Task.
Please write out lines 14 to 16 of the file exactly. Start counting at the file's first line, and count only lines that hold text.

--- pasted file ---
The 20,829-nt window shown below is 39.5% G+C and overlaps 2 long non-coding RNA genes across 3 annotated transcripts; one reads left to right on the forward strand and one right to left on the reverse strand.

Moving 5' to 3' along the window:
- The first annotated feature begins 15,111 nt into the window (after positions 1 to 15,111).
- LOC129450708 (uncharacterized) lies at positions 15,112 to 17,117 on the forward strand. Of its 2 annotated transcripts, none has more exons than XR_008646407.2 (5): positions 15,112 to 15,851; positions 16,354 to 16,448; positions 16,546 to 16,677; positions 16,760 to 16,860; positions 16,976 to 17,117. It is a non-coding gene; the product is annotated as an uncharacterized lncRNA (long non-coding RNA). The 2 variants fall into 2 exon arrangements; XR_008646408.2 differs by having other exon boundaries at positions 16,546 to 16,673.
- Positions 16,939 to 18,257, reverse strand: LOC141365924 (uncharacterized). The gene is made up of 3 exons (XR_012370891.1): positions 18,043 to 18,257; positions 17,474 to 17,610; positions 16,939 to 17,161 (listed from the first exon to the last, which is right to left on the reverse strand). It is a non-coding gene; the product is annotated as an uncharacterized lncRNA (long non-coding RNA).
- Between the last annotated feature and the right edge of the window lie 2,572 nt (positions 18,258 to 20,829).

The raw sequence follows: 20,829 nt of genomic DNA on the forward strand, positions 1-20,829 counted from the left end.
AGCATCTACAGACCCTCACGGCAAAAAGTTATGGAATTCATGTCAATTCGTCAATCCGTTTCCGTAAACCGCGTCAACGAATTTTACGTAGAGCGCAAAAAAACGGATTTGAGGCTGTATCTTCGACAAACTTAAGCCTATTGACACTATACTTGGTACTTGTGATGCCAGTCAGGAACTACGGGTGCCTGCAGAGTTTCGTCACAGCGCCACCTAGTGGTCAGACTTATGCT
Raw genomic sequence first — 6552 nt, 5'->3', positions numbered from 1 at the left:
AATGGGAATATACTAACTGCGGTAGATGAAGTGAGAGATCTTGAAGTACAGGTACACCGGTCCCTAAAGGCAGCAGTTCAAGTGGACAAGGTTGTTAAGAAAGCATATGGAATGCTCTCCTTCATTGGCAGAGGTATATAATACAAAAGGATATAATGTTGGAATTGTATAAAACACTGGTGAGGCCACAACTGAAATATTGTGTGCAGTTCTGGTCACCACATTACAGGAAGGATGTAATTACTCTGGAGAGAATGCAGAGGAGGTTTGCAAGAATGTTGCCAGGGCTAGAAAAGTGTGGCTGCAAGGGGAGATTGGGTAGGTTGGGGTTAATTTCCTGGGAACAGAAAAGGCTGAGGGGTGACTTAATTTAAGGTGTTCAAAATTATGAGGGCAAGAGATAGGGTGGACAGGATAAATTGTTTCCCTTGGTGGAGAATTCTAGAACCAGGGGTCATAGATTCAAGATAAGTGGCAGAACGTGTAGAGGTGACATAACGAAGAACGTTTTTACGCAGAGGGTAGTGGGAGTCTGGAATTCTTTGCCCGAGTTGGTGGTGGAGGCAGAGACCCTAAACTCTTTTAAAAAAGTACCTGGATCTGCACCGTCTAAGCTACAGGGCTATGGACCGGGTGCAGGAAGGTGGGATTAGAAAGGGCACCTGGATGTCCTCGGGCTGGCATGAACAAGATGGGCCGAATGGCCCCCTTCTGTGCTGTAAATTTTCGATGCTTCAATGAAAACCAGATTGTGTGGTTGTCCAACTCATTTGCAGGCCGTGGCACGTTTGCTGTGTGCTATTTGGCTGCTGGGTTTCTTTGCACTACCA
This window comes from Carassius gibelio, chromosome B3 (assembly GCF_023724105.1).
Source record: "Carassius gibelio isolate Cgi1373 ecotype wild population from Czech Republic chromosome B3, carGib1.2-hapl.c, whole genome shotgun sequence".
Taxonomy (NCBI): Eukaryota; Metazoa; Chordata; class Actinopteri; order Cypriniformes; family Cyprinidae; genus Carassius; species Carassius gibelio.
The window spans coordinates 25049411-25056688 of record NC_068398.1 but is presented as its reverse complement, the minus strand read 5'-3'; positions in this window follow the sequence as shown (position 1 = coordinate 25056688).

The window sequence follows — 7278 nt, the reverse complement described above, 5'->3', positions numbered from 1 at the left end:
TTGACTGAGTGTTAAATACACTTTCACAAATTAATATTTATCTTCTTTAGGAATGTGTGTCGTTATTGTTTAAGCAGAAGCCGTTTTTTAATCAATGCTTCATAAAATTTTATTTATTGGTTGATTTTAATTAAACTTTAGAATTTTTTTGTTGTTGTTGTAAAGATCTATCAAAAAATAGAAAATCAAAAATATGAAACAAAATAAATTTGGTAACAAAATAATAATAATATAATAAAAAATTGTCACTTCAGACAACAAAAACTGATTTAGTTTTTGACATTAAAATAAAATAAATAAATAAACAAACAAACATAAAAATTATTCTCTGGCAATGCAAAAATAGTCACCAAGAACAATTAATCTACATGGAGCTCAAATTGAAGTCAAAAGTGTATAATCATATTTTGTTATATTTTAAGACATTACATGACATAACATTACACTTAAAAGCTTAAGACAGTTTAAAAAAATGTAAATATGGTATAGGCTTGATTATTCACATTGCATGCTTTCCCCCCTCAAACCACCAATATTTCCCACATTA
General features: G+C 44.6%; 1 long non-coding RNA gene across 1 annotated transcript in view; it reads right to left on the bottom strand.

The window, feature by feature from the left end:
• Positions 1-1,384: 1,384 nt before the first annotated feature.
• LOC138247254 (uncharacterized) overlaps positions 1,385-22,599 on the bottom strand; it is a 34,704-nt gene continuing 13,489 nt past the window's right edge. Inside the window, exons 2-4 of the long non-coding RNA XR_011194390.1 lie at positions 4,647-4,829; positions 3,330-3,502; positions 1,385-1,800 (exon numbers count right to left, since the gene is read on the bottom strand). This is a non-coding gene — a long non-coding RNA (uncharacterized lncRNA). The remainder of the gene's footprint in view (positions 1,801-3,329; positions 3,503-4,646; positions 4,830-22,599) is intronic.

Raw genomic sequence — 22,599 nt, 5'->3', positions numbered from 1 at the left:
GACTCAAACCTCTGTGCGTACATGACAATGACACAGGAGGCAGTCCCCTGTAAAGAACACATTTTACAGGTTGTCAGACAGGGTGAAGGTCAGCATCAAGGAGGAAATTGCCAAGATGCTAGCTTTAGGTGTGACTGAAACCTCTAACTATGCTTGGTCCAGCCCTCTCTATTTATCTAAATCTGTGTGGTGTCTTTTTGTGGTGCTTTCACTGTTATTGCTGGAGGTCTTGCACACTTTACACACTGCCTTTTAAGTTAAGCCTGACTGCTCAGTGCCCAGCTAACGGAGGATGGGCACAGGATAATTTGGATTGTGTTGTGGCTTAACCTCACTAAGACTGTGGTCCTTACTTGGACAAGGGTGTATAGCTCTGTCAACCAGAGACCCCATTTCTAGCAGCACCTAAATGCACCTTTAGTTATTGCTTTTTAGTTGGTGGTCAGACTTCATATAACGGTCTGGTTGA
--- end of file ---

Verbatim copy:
The window spans coordinates 25049411-25056688 of record NC_068398.1 but is presented as its reverse complement, the minus strand read 5'-3'; positions in this window follow the sequence as shown (position 1 = coordinate 25056688).

The window sequence follows — 7278 nt, the reverse complement described above, 5'->3', positions numbered from 1 at the left end:
TTGACTGAGTGTTAAATACACTTTCACAAATTAATATTTATCTTCTTTAGGAATGTGTGTCGTTATTGTTTAAGCAGAAGCCGTTTTTTAATCAATGCTTCATAAAATTTTATTTATTGGTTGATTTTAATTAAACTTTAGAATTTTTTTGTTGTTGTTGTAAAGATCTATCAAAAAATAGAAAATCAAAAATATGAAACAAAATAAATTTGGTAACAAAATAATAATAATATAATAAAAAATTGTCACTTCAGACAACAAAAACTGATTTAGTTTTTGACATTAAAATAAAATAAATAAATAAACAAACAAACATAAAAATTATTCTCTGGCAATGCAAAAATAGTCACCAAGAACAATTAATCTACATGGAGCTCAAATTGAAGTCAAAAGTGTATAATCATATTTTGTTATATTTTAAGACATTACATGACATAACATTACACTTAAAAGCTTAAGACAGTTTAAAAAAATGTAAATATGGTATAGGCTTGATTATTCACATTGCATGCTTTCCCCCCTCAAACCACCAATATTTCCCACATTA